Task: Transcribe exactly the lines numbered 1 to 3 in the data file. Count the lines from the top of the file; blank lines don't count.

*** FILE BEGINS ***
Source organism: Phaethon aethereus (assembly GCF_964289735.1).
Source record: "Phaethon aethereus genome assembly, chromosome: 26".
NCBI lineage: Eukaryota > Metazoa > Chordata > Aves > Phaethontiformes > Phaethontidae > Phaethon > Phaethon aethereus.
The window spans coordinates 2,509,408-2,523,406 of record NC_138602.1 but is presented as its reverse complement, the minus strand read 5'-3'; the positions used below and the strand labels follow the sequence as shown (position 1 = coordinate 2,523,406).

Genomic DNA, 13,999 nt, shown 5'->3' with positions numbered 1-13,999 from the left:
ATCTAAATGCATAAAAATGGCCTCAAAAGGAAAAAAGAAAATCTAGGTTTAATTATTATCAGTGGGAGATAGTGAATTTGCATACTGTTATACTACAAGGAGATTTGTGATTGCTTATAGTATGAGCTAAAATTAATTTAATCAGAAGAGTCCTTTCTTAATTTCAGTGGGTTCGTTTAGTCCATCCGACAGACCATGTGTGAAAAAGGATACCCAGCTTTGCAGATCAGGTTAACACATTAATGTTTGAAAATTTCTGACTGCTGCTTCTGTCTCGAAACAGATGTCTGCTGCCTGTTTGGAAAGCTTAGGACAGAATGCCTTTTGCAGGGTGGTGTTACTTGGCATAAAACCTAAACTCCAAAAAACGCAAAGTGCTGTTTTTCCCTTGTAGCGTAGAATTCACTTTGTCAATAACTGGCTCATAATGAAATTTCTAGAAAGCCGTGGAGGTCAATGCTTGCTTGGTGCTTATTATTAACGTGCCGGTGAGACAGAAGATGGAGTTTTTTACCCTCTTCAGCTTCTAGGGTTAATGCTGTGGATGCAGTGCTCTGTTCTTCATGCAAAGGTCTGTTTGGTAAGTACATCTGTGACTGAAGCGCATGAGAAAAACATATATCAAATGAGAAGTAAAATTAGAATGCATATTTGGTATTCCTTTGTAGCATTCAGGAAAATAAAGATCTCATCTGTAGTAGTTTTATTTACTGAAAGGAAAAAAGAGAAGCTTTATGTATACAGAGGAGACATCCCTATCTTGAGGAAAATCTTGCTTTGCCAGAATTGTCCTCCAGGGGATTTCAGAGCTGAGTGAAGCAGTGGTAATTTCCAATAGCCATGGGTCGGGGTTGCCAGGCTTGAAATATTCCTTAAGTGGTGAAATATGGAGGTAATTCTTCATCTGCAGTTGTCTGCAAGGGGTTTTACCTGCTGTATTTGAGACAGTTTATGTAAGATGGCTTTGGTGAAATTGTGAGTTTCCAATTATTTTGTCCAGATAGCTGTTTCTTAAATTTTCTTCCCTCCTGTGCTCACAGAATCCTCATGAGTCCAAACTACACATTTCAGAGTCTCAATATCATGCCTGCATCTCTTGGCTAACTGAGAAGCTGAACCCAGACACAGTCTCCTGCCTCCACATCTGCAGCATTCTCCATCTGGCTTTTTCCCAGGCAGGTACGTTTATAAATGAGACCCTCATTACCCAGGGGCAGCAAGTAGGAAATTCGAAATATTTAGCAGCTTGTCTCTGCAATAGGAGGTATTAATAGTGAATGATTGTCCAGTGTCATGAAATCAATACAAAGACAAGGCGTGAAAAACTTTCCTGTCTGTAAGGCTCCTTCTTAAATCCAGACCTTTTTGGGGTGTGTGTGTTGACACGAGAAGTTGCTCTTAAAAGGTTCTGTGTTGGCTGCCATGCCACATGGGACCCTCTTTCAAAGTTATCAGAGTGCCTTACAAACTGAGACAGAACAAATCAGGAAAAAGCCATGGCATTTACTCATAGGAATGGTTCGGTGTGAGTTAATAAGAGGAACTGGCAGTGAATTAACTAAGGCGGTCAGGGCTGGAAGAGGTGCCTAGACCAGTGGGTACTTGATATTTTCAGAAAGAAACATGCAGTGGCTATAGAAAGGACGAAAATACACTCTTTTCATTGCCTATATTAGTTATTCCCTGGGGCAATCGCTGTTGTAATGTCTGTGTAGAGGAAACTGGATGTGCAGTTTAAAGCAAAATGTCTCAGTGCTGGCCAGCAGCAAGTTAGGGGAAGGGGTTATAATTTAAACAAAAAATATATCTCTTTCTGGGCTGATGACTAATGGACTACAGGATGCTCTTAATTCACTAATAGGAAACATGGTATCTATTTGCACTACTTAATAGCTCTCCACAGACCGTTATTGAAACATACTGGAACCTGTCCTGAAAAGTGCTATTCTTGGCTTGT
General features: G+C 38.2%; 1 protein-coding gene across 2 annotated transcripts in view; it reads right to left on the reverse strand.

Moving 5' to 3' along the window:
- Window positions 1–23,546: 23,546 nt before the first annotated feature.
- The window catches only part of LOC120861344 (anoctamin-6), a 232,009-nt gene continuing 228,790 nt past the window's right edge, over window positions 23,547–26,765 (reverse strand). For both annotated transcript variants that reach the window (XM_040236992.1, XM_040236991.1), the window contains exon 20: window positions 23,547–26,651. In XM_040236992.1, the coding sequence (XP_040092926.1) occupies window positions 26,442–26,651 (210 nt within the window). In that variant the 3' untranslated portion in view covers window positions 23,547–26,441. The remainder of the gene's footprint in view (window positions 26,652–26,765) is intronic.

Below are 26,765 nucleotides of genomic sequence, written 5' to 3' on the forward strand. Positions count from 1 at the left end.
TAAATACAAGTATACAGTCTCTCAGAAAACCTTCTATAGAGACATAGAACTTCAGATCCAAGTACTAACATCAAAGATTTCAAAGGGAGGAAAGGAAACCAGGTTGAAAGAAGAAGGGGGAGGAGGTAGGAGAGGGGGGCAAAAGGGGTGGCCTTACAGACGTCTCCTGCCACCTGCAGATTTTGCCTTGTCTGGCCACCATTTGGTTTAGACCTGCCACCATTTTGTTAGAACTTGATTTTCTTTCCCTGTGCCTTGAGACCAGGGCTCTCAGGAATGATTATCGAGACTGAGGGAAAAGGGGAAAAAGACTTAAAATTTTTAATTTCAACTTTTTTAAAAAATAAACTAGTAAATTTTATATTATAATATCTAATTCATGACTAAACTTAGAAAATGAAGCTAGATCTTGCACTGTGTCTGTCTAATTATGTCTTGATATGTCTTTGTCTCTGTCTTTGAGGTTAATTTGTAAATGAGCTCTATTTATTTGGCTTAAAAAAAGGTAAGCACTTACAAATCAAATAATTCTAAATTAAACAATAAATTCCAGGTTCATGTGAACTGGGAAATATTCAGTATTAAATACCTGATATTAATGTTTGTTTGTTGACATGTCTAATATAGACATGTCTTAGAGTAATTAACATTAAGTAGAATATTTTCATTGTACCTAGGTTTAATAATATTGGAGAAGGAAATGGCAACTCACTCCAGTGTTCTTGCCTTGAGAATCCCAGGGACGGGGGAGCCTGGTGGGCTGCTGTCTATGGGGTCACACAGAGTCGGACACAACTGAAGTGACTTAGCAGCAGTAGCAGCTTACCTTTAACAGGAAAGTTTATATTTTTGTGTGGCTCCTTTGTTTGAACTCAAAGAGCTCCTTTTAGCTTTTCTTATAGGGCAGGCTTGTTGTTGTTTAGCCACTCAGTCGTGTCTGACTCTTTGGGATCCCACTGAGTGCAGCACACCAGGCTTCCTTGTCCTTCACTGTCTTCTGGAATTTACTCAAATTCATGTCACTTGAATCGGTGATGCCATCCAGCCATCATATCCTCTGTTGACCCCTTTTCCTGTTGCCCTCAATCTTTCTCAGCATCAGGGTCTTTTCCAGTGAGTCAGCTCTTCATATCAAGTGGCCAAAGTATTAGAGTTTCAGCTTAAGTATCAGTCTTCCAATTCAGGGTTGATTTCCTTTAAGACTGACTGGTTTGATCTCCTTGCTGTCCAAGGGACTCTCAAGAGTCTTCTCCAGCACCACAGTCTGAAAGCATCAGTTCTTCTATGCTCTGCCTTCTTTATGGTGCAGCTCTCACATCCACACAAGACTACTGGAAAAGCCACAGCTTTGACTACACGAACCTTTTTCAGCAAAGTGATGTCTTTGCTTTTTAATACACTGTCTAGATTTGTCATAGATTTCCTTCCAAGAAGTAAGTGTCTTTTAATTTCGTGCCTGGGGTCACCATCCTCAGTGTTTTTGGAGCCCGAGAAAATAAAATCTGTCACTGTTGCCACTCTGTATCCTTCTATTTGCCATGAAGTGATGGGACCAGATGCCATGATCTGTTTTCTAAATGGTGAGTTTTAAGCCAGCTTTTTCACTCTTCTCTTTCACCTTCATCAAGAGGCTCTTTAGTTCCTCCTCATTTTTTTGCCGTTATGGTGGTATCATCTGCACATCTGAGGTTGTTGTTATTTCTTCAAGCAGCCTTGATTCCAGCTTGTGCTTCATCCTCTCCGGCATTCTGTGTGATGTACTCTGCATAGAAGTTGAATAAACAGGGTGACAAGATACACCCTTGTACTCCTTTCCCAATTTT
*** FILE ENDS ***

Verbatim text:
Source organism: Phaethon aethereus (assembly GCF_964289735.1).
Source record: "Phaethon aethereus genome assembly, chromosome: 26".
NCBI lineage: Eukaryota > Metazoa > Chordata > Aves > Phaethontiformes > Phaethontidae > Phaethon > Phaethon aethereus.